40 Hedge Funds' Best Stocks Show the Way for 2012 (Update 1)

TrimTabs data on hedge fund performance in December added in this update

BOSTON ( TheStreet) -- Hedge fund managers tend to outperform during stock-market rebounds when individual investors are playing it safe. After a miserable performance during a volatile 2011, that outperformance is still missing as hedge funds pared risk and haven't participated in this year's rally.

Hedge funds, which cater to wealthy investors by chasing higher returns for bigger fees, did not live up to high investor expectations this year. Hennessee Group, an adviser to hedge fund investors, said its own hedge fund index fell 4.3% in 2011, compared with a flat finish for the S&P 500. Hennessee Group's hedge fund index perked up in January, rising 2.5%. However, that trailed a gain of more than 4% for the S&P 500.

Bill Ackman, Pershing Square

"January was a good month for hedge funds. After a 4.6% decline last year, the industry has a more positive outlook for 2012," Lee Hennessee, managing principle of Hennessee Group, said in an emailed statement. "It is encouraging to see a respectable gain even with managers conservatively positioned. Looking forward, managers are still cautious but are optimistic on the potential to generate positive alpha."

A solid performance in January still doesn't wash away a bad December for hedge funds. TrimTabs Research estimates that the hedge fund industry lost $7 billion in December as industry assets fell about 8% in 2011. Assets are at their lowest since February 2010, TrimTabs said, which is in part because of performance. From May 2011 onward, hedge fund performance was negative in every month except October, TrimTabs added.

While it is encouraging that performance is starting to pick up to start 2012, investors in those funds likely aren't happy that hedge funds failed to deliver during tough times. Charles Gradante, co-founder of Hennessee Group, says that after several months of treading water, managers may be primed for a strong turnaround this year.

"The top-performing managers were positioned for a January rally and were long stocks that underperformed in 2011," Gradante said in an emailed statement, arguing that stocks have rallied this year on fundamentals rather than economic or political news. For that reason, investors might find guidance in picking stocks by following where the smart money moved during the fourth quarter.

The first place for investors to look at hedge fund positioning is the spate of recently released 13-F filings. Hedge fund and investment managers who oversee more than $100 million are required to disclose their equity holdings, options and convertible debt on a Form 13F filed to the Securities and Exchange Commission within 45 days of the end of a quarter. Funds aren't required to report short positions betting on declines, derivatives, bonds or currency bets.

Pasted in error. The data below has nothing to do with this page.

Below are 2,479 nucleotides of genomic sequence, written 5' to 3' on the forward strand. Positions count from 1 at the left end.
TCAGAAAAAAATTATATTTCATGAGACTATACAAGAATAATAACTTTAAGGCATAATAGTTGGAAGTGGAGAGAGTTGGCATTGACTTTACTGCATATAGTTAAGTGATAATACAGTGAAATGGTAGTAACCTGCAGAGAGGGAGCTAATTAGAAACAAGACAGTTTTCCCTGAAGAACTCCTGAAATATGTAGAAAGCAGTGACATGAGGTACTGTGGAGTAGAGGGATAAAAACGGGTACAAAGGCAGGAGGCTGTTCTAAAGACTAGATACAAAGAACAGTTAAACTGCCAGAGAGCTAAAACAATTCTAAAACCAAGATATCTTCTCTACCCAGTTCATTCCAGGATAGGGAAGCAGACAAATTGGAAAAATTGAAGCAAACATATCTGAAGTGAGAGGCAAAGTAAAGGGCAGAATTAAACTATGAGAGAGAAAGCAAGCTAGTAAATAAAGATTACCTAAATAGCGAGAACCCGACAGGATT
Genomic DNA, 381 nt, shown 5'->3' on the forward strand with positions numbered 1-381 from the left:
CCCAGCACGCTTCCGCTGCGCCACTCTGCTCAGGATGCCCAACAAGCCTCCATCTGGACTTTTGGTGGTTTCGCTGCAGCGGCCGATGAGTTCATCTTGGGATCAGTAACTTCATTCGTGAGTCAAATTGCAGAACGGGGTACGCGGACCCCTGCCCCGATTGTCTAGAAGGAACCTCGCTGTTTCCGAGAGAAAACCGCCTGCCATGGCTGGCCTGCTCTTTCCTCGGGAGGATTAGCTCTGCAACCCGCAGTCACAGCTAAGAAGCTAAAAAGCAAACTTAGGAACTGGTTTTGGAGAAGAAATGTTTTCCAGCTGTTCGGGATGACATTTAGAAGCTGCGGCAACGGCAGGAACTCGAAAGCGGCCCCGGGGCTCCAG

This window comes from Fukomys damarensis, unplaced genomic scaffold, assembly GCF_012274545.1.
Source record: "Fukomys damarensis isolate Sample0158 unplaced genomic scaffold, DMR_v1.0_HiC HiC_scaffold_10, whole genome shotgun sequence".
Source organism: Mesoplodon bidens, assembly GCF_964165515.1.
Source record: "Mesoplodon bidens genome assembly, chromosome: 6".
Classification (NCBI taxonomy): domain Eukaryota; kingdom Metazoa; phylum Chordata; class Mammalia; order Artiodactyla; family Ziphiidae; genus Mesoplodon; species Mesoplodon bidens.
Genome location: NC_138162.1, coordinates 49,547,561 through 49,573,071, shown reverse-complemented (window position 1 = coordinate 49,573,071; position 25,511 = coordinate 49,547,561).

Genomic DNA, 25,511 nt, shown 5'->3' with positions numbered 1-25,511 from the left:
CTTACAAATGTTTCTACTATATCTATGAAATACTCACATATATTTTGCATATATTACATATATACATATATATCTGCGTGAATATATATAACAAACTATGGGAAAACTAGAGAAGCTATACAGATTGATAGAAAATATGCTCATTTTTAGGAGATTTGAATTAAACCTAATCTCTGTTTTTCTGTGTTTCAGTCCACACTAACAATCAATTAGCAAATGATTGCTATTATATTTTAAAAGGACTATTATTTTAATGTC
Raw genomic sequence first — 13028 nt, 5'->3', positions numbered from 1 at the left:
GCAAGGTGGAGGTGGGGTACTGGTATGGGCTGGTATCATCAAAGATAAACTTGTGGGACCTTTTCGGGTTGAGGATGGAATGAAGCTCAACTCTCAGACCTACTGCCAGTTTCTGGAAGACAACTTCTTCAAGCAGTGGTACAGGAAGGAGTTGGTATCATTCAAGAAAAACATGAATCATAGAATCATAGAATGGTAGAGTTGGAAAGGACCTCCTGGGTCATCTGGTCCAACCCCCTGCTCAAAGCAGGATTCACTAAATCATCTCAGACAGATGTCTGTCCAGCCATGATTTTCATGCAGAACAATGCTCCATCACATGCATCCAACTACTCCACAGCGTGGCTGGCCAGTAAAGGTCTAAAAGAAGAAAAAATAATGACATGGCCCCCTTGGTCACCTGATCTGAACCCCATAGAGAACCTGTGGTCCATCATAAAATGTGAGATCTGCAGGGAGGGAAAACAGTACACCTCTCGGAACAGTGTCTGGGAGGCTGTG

TheStreet pored over more than 40 fourth-quarter regulatory filings by some of the biggest hedge fund managers to examine what the smart money bought before we entered 2012. The most important trends for the quarter, broken down by sector, are highlighted on the following pages.


The energy sector saw plenty of hedge fund activity and it's no wonder why. Energy stocks in the S&P 500 jumped 17.6% in the fourth quarter, according to S&P Capital IQ, the best performance of any of the S&P 500's 10 sectors during the three-month period. This performance came as crude oil prices surged from about $76 per barrel in October to more than $100 by late December. In 2012, these bets have paid off with a 5% return for the energy sector, although that trails six other sectors of the S&P 500.

This upward move in crude prices and energy stocks has likely benefitted a handful of hedge fund managers, assuming they continue to hold shares of oil stocks. Hedge funds like Brevan Howard, Bridgewater Associates, Centaurus Capital, Moore Capital and Tudor Investment, among many others, all upped their exposure to energy stocks during the fourth quarter.

It hasn't all been about the recent jump in the price of oil, though. In the fourth quarter, the energy sector as a whole saw earnings growth of 6.5%, third-best of any other sector during the quarter, according to FactSet Research analyst John Butters. On the downside, earnings for energy companies in the S&P 500 should climb only 1.1% in 2012 based on analysts' estimates.

El Paso ( EP) found many buyers after it was announced that Kinder Morgan ( KMI) would buy the company for $21 billion. Tom Steyer's Farallon Capital, Carl Icahn's Icahn Associates, Louis Bacon's Moore Capital, and Leon Cooperman's Omega Advisors all initiated stakes or increased existing positions in El Paso during the quarter.

Meanwhile, Barry Rosenstein's Jana Partners sold 12 million shares of El Paso but bought up stock in other energy names like Marathon Petroleum ( MPC) and Anadarko ( APC). Elsewhere, Centaurus Capital made a $30 million bet on Complete Production Solutions ( CPX).